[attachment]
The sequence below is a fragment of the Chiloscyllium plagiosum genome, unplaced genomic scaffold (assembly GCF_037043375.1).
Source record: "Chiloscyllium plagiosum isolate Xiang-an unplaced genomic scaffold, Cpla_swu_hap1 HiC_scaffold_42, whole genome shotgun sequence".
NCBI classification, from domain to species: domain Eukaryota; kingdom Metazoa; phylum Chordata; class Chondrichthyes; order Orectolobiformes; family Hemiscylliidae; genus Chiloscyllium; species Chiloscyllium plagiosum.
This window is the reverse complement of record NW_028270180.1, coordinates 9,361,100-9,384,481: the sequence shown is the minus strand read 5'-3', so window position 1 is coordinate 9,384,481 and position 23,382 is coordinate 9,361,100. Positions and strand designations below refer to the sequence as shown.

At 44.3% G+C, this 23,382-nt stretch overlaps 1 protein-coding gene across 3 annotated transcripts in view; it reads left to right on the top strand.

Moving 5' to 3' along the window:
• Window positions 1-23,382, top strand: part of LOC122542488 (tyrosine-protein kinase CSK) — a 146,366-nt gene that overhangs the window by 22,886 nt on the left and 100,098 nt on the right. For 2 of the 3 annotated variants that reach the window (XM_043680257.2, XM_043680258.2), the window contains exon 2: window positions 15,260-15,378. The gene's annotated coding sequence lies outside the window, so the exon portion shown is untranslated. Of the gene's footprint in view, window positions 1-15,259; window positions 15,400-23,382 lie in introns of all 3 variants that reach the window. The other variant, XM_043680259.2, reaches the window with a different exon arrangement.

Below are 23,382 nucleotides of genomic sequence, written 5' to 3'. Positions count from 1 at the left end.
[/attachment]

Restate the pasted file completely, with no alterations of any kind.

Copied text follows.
The sequence below is a fragment of the Chiloscyllium plagiosum genome, unplaced genomic scaffold (assembly GCF_037043375.1).
Source record: "Chiloscyllium plagiosum isolate Xiang-an unplaced genomic scaffold, Cpla_swu_hap1 HiC_scaffold_42, whole genome shotgun sequence".
NCBI classification, from domain to species: domain Eukaryota; kingdom Metazoa; phylum Chordata; class Chondrichthyes; order Orectolobiformes; family Hemiscylliidae; genus Chiloscyllium; species Chiloscyllium plagiosum.
This window is the reverse complement of record NW_028270180.1, coordinates 9,361,100-9,384,481: the sequence shown is the minus strand read 5'-3', so window position 1 is coordinate 9,384,481 and position 23,382 is coordinate 9,361,100. Positions and strand designations below refer to the sequence as shown.

At 44.3% G+C, this 23,382-nt stretch overlaps 1 protein-coding gene across 3 annotated transcripts in view; it reads left to right on the top strand.

Moving 5' to 3' along the window:
• Window positions 1-23,382, top strand: part of LOC122542488 (tyrosine-protein kinase CSK) — a 146,366-nt gene that overhangs the window by 22,886 nt on the left and 100,098 nt on the right. For 2 of the 3 annotated variants that reach the window (XM_043680257.2, XM_043680258.2), the window contains exon 2: window positions 15,260-15,378. The gene's annotated coding sequence lies outside the window, so the exon portion shown is untranslated. Of the gene's footprint in view, window positions 1-15,259; window positions 15,400-23,382 lie in introns of all 3 variants that reach the window. The other variant, XM_043680259.2, reaches the window with a different exon arrangement.

Below are 23,382 nucleotides of genomic sequence, written 5' to 3'. Positions count from 1 at the left end.